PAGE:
This doesn’t mean you describe the nitty-gritty of sex to your young child. Rather, you engage in developmentally appropriate explanations and discussions at different points in their life. My book, No Shame, offers suggestions on discussing sex and sexuality with your child in a shame-free manner.

Most contemporary sexual issues are not addressed in public school sex education programs, and schools vary in their content. By middle school, vast differences in knowledge develop amongst peers due to their parents’ political, religious, and other beliefs—not to mention their fears.

Parents, you need to address consent and pleasure as the main element in sex ed! Children are not born uncomfortable with these discussions, so it is good to take advantage of their openness.

The resolution: Stop fighting with partner/ex in front of the kids.

My suggestions: Whether you are together, separated, or divorced, how you talk to and about your child's other parent matters. I see parents doing the most psychological damage to their children in handling parental conflict. This also affects the children’s romantic relationships in the future. You should never speak badly of the other parent, and if you do, you should apologize immediately.

If you need to vent, do so to adult friends or members of your family, taking great care that your child doesn’t hear you. These situations can do a lot of damage not only to the family structure but to your child’s psychological well-being and may result in long-term parental estrangement.

Divorced parents often say to me, “We need to get on the same page in terms of household rules.” I think the issue here lies within the statement itself. Rules should be consistent within each household, not between the households. Children easily adapt to the need for different behaviors in different settings.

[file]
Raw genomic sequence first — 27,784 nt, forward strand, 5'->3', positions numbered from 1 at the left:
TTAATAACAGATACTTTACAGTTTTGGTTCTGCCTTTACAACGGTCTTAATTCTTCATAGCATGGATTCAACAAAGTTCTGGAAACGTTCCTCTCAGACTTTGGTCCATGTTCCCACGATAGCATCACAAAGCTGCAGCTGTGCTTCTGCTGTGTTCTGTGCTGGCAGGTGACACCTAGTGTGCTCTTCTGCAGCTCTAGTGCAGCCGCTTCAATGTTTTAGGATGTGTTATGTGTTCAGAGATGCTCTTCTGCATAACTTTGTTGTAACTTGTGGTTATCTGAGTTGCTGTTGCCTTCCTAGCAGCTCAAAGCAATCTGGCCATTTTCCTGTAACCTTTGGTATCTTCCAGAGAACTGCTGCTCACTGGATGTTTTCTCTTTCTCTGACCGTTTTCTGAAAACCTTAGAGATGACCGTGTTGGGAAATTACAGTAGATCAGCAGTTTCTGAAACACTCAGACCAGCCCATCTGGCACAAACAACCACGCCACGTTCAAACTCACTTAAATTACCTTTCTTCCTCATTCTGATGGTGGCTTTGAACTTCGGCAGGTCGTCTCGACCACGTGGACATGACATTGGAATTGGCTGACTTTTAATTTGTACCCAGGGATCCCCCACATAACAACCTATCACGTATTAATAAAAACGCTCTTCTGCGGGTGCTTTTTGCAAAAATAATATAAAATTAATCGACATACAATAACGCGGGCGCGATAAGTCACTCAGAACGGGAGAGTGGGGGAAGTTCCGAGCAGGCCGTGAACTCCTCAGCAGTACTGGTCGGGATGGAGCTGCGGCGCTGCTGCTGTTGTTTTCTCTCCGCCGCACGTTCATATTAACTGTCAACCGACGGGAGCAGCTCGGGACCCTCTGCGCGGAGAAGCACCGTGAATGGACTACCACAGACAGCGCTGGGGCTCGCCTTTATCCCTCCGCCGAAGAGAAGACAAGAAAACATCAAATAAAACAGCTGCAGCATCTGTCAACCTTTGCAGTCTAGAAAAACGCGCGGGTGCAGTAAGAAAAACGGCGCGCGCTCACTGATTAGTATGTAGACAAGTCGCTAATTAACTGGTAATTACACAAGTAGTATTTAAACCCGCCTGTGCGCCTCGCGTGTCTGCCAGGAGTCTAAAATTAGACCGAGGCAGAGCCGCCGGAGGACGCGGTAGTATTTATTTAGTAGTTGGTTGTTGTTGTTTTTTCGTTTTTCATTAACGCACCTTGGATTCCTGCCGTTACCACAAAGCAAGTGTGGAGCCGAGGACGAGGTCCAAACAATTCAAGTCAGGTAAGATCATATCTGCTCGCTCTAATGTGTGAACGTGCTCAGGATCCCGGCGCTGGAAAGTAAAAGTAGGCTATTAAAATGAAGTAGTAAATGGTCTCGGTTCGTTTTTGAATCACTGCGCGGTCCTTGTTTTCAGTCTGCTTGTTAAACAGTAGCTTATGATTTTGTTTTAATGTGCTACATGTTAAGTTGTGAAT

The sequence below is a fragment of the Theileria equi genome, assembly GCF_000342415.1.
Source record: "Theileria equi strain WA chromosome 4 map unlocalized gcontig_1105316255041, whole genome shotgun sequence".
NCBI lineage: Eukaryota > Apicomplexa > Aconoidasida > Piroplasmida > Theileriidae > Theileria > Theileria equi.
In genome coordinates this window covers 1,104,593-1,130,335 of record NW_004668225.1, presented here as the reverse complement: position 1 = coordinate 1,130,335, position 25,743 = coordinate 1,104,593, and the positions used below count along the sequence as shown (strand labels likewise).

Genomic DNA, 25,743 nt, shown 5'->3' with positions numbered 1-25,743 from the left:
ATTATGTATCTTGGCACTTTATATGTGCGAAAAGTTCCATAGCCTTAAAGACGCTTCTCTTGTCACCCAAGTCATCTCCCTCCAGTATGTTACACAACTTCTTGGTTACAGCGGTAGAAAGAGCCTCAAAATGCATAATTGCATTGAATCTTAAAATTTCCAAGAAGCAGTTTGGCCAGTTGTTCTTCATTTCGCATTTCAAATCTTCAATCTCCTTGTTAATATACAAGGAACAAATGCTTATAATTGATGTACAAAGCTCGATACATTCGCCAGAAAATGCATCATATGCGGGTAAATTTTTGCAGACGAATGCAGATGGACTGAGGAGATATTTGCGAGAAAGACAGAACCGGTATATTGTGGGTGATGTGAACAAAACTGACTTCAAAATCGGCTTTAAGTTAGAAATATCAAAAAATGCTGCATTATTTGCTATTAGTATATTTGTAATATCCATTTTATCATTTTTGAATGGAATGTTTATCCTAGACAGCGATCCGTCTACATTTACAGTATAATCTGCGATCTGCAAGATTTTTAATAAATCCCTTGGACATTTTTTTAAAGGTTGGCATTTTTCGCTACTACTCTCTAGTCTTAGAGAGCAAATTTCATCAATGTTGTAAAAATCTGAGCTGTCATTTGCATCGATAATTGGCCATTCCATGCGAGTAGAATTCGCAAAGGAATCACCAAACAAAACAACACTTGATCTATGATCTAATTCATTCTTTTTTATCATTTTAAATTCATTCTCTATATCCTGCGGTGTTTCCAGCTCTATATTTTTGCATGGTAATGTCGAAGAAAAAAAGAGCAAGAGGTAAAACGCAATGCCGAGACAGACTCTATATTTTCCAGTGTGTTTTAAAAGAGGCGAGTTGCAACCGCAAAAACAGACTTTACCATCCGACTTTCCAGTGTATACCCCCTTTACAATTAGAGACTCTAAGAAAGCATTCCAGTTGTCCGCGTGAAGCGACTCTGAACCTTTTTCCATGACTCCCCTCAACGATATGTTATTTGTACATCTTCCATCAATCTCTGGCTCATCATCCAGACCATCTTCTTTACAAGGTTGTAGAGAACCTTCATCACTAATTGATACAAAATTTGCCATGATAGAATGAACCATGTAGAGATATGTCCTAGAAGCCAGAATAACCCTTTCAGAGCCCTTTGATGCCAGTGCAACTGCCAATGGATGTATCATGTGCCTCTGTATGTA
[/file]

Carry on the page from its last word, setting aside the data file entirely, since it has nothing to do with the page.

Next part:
Remember, you can only control your actions. How you speak to your partner or ex in times of conflict will greatly influence the outcome. In high emotion, situations take a step back if you can. I recommended communicating through email to lessen the tension of the interaction for tougher debates.

This eliminates some emotionally driven, knee-jerk reactions. It gives the receiving party time to collect their thoughts and develop an appropriate response. Email is not without its pitfalls, so be mindful not to send messages when flustered. If you are ‘angry typing,’ you are more likely to say something over the top that you wouldn’t say in person.

If you have conflicts with someone you live with, table discussions for when the kids are at playdates or school. Children pay attention to everything we say and do and will notice discrepancies beginning at age eight. If your child asks why you are fighting, give an honest and age-appropriate answer.

For this new year, think of some of the ways you would like to improve as a parent. Resolutions are a great way to usher in new behavior patterns to help you reach your parenting goals. The tough part is doing the necessary work!